Vendors and software

For hedge fund managers currently outsourcing or buying their core tech, a key question presents itself: are we using the best vendors and/or products? Depending on factors from the provider’s pricing and features, through to the manager’s investment strategy and location, the range of options available, or lack thereof, can be startling. This second section examines the key providers, helping to understand why managers outsource and buy – and why some might be considering a change.


Many hedge fund firms plan to make fundamental changes to the way they use technology in the next five years,... Read More

The journey

And so, to the direction of travel. Through fresh data and a series of Sankey charts, section four ties this report together, showing our earlier findings in a new light and mapping out the ‘journey’ through technology of various types of hedge fund manager. Here, we not only identify the types of approach that were, are and will be popular in the hedge fund industry at large, but the specific types of journey undertaken by tenured managers and the lessons they have learned.

Build, buy, outsource

If the mix of businesses in the hedge fund industry is eclectic, so too is the way its constituents approach technology. To help establish a starting point for our journey, the Insights team divided the industry into three: core tech primarily developed internally, purchased off-the-shelf, or provided by an outsourced/hosted solutions. The first section of this report explores the top-level results, looking at how different managers, with different needs, are using technology and seeking trends, by business size and style, within each category.

Looking Ahead

To talk about technology is to talk about the future. Section three embraces this mantra, exploring tech experimentation, recruitment and budgets, and the effect they have on a hedge fund manager’s approach to core business technology. Here, we provide insight into the managers who have created a scalable and sustainable infrastructure, what those yet to act have planned, and what this all means for the hedge fund industry at large.


Executive Summary Now more than ever, a hedge fund firm’s technological infrastructure is one of the building blocks of its... Read More

Evolving Ecosystems

How the decision to build, buy or outsource core technology changes as a hedge fund manager grows and the impact this journey is having on the industry at large


The growing need for an institutional-class operational infrastructure, which inspires investor confidence and facilitates swift and accurate reporting, has strengthened... Read More


Standing still is just as bad as moving backwards, and so training and study are important to the progress of any individual or firm. The tech industry is an advertisement for the constant need for improvement, but who to train and how to do it are less obvious. Which platforms provide the best online learning experience for hedge fund employees? And is there room for developing graduates’ careers within the hedge fund industry? These questions – and more – are explored in this final section.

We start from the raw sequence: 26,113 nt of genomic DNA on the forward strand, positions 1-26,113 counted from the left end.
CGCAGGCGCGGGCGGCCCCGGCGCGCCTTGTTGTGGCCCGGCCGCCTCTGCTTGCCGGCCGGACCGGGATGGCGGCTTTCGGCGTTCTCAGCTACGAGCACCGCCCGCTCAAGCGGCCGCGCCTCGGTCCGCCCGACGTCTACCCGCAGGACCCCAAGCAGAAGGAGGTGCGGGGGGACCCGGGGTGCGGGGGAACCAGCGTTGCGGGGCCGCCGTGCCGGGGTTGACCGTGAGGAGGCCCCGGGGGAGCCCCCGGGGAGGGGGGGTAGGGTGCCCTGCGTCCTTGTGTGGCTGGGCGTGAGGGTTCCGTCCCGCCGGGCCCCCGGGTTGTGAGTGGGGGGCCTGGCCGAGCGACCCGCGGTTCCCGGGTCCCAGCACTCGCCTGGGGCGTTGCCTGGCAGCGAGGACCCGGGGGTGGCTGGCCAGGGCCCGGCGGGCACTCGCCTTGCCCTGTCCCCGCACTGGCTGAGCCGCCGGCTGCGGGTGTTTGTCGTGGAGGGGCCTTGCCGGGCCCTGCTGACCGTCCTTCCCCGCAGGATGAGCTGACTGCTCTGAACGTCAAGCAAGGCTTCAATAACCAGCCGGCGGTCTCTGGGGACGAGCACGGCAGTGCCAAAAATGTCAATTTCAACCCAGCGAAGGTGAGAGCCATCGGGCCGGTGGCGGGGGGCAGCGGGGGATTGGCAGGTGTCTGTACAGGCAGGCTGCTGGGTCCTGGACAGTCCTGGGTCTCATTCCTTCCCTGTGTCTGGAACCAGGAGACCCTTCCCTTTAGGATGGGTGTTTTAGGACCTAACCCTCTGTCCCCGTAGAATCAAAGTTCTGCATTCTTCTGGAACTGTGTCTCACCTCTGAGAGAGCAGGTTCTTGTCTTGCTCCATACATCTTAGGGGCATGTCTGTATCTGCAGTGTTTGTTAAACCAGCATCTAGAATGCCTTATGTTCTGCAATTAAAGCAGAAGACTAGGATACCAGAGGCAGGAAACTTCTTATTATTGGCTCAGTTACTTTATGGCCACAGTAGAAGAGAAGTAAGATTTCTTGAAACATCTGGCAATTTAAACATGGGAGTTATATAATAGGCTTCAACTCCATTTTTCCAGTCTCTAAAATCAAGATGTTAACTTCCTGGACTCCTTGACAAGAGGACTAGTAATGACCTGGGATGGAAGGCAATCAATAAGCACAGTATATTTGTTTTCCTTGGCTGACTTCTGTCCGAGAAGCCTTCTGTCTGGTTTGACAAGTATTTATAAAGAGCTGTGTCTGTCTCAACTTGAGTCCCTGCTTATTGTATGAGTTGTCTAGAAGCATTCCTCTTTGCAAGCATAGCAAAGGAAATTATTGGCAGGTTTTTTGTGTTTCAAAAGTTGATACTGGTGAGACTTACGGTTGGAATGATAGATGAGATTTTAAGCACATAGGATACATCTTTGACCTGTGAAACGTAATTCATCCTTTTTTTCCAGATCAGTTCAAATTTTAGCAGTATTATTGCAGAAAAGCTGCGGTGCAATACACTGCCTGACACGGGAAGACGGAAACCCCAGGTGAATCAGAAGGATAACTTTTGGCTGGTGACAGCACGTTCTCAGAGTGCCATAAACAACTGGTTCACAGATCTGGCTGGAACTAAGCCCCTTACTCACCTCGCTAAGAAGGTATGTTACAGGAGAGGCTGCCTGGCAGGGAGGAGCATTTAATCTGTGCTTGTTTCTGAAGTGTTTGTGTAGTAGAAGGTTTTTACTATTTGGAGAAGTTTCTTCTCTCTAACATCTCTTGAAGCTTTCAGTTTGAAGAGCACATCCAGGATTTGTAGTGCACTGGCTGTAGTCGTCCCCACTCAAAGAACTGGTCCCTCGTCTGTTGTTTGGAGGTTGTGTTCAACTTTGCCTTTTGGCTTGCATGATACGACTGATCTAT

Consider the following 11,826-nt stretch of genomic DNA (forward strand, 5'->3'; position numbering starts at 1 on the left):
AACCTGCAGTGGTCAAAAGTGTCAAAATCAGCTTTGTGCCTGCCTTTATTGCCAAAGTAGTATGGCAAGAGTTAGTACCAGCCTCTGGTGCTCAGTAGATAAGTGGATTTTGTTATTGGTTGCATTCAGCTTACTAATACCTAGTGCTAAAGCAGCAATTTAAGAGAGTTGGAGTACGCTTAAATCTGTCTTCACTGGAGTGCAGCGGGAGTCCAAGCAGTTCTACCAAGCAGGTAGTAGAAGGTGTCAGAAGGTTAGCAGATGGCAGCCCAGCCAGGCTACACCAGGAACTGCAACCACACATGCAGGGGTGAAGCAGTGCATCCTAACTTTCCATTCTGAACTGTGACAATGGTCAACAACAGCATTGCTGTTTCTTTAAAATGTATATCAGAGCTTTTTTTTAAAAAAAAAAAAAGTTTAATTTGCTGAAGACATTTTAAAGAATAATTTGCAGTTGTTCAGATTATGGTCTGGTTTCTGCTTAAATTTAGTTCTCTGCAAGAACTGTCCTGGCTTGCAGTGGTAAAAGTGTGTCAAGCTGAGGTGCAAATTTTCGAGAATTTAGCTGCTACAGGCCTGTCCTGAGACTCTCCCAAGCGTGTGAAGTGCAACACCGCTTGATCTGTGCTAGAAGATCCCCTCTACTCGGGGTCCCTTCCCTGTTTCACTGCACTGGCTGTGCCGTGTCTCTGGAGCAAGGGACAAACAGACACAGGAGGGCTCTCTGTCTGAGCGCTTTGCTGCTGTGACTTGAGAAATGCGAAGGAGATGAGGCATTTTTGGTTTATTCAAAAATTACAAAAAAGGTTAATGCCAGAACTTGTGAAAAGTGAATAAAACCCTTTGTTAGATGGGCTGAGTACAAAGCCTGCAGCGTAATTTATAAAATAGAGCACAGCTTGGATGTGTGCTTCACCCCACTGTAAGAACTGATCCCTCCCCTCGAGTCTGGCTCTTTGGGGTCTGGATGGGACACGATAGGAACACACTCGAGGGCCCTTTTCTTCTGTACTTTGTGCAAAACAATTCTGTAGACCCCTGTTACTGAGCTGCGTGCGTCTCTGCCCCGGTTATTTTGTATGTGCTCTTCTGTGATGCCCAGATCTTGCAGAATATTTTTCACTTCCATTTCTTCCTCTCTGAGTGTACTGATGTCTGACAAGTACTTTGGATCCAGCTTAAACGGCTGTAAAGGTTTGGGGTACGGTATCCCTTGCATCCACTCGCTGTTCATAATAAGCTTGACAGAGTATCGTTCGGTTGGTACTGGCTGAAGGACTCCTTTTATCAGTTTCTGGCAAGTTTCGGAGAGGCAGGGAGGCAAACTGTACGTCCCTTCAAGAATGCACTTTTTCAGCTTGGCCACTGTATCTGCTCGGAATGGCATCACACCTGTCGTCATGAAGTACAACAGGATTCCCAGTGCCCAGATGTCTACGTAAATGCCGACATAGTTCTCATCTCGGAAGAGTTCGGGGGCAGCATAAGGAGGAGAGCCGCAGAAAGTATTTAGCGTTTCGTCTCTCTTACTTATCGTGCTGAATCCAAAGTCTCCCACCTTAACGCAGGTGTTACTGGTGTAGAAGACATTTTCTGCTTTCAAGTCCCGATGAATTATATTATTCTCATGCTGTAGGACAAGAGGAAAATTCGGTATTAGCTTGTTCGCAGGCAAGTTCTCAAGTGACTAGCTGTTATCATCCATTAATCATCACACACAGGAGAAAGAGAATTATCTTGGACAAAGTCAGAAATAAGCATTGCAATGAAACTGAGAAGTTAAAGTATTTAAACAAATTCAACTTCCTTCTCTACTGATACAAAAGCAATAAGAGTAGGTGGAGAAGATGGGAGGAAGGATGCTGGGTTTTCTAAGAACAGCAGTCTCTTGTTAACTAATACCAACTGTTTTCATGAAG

The ideal candidate

To read the headlines in the mainstream financial press, one could be forgiven for thinking hedge fund managers across the globe were battling it out with Google, Apple and Amazon for the best and brightest in tech talent. While this may be an exaggeration, what is true is that identifying and securing talented technologists is as important – and challenging – as ever. A significant proportion of managers are hiring or considering doing so, but which sources and channels do they use and which skills does their ideal candidate possess? Section two tackles these questions.

Salary and incentives

Crunch time – money and benefits. In terms of recruitment, this is the subject that attracts the most media attention and the most manager interest, but is also where the need for information is greatest. While every CTO will have an idea of their ideal recruit, attracting the right candidates is another matter. Section three looks at the challenges managers face when hiring tech talent, the steps they take to overcome them and, most intriguingly, the financial packages such roles can command.

The tech team

Ten years ago, is was relatively rare for a hedge fund firm to have a dedicated CTO, let alone a fully fledged tech team. But as technology takes on an ever greater role within the industry, more and more managers are considering whether they need to employ tech staff, how many, and how to structure their team. The first section of this report explores these topics, creating a benchmark for managers considering how best to carry forward their tech ambitions and capping this off with a look at ways of mitigating the concentration of systems knowledge in a lone individual.